INTI likes to collaborate with other street artists under the name STGO Undercrew. This artist squad has worked for Adidas, the Rip Curl music festival, and the Maquinaria Festival in Chile.
I introduced INTI also in my post Best Street Art in PARIS: How Mehdi Ben Cheikh Transformed the 13th Arrondissement Into An Open-Air Gallery.
Cisco Kaesele from Barcelona is mainly known as a tattoo artist. In 1997, he started to paint but got really serious about it only about ten years later. Coming from an artistic family, he was introduced to art at a very early age. Hence, art and creativity are a necessity for him.
He works in many different sectors – on canvas, digitally, and on skin, obviously. His favorite medium that grants him the most creative freedom, however, are walls that he decorates with fantastic murals.
Simo Mouhim grew up in Casablanca where he enrolled in the École Supérieure des Beaux-Arts in 2003. After his studies, he initially pursued a career as a graphic designer and artistic director. Eventually, he began painting independently.
During his first participation in Sbagha Bagha, another popular Moroccan street art festival that takes place in Casablanca, he created a marvelous piece, which brought him the admiration of some of the biggest names in international street art.
His most important source of inspiration is the traditional Moroccan life mainly in his hometown Casablanca.
PixelPancho was born in Turin in 1984. His grandfather introduced him to the wonderworld of painting. Later, he enrolled in the Albertina Academy of Fine Arts in his hometown and eventually in the Academy of Fine Arts in Valencia. No wonder he got in touch with the graffiti and street art scenes since that’s really big in the Catalan metropolis. I’ve dedicated the best street art in Valencia an entire post.
Obviously, PixelPancho soon began to engage in urban art himself. Meandering between Turin and Valencia, he created street art using different mediums such as tiles, paint, stickers, and posters. Interestingly, he names Valencian historic painter Joaquin Sorolla, the surrealist master Salvador Dali, but also contemporary artists Ron English and Takashi Murakami his inspiration.
Ammar Abo Bakr
Ammar Abo Bakr was born in Egypt in 1980. He studied at the Luxor Institute of Fine Arts. Later, he taught at this very institute while also creating street art.
His work consists of portraits, Egyptian history, and Egyptian pop culture. Around 2011, hence during the time of the Egyptian Revolution, his work on Mohamed Mahmoud Street was particularly meaningful as this street leads from the Tahrir Square to the Ministry of the Interior. The graffiti on this street served as some kind of information board of what was going on.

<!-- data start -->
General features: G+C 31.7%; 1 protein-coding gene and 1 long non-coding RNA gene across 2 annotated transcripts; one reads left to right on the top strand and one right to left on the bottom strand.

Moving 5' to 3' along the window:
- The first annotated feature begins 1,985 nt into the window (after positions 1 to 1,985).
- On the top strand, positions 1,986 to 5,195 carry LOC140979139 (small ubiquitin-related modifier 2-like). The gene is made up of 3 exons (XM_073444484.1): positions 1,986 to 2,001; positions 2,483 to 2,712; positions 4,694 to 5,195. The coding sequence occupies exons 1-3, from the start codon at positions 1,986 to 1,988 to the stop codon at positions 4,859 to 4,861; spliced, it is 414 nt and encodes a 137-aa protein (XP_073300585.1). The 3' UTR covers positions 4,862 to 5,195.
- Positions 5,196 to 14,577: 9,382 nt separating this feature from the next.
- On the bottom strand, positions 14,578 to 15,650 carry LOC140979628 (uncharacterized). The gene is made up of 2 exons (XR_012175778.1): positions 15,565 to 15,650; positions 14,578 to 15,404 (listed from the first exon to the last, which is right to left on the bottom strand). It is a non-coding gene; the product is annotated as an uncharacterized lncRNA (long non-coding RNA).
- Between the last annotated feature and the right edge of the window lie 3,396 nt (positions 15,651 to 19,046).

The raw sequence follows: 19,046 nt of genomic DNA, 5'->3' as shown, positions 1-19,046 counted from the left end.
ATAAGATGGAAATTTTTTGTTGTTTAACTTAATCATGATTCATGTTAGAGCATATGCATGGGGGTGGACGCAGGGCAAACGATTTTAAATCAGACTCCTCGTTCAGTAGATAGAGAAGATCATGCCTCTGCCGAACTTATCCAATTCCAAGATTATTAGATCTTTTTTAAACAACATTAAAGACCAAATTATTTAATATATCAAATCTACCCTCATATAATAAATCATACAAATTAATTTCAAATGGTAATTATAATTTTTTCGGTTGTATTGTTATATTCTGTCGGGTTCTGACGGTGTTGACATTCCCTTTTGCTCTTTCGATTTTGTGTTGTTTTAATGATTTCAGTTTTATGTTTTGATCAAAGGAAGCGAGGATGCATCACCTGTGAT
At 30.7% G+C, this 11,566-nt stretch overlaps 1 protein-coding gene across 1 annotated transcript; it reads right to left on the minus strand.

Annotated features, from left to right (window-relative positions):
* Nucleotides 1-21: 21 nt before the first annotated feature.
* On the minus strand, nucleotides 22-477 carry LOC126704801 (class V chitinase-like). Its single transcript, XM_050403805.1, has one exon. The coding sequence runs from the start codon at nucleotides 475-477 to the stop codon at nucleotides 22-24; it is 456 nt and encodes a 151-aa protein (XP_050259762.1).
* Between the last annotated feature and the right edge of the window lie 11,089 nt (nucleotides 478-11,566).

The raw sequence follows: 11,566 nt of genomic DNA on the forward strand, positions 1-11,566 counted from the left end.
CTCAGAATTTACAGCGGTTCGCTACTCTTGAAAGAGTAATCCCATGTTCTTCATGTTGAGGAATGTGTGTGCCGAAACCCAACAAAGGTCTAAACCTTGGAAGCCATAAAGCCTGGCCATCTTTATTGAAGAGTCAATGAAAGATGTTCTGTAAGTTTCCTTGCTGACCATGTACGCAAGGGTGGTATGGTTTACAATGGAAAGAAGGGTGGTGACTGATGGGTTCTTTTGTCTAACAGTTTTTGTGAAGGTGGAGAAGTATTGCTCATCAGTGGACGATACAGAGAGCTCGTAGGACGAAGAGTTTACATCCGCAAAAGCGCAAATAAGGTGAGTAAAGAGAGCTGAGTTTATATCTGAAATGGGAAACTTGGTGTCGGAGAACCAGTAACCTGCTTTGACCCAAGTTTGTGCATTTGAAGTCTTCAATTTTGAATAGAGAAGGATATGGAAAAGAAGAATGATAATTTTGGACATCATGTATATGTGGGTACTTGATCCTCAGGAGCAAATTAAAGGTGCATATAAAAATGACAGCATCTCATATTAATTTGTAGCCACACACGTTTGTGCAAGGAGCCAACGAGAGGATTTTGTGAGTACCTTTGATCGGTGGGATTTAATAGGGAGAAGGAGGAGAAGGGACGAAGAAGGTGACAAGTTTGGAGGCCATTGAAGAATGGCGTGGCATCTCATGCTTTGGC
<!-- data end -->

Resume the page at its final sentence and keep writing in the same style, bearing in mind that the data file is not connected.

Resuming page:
In 2012, Ammar and other street artists initiated the so-called No Walls project.
The artists tried to cover all the concrete barricades the government had put up with graffiti. The purpose of the project was to use trompe-l’œil to let those barricades visually vanish.
MACHIMA was born Annassi Mehdi in Casablanca. He started sketching and painting when he was still a kid. Eventually, he made his hobby a career. Although he’s working in many different art styles, his true fans immediately recognize his specific style.
He describes his way of painting as comic-like. However, he adds Moroccan elements.
Funnily, MACHIMA’s biggest fear is getting stuck in a comfort zone. He claims to need curiosity and challenges to thrive: “As long as I still see mistakes in my work, I’m safe.”
Case Maclaim, also known as Andreas von Chrzanowski, is one of the founding members of the renowned Ma’Claim Crew. In his hyper-realist paintings, the sigths’n’signs of hands play a major role.
Therefore, in his mural depicting a carpet maker, only the fingers can be clearly seen while the rest of the image is hidden behind a curtain of threads.
Ever since Case Maclaim started to paint in 1995, he has left his fingerprints – metaphorically and also literally – in over 20 countries. No wonder, the sign language of his hand is globally understood.
I introduced him first in my post Best Street Art in Berlin, and he is one of my favorite urban artists.
Normal was born Ayoub Abid in Agadir in 1990. He developed a high interest in visual art and music already at a young age.
Holding a degree in Graphic Design, he became an art director and illustrator. Since 2014, he participated in various street art projects.
In addition to his professional obligations, Ayoub is still devoted to his street art activities.
German graffiti and street artist Hendrik Beikirch was born in Kassel in 1974 and studied art education at the University of Koblenz-Landau. He has been an important figure in the graffiti and street art scene since the 1990s.
Beikirch, who also signs his works with the abbreviation ecb, is famous for his larger-than-life portraits in black and white that he paints on canvas, paper, and walls, obviously. He has a very distinctive artistic language.
Obviously, his amazing portraits can be found in many places around the globe.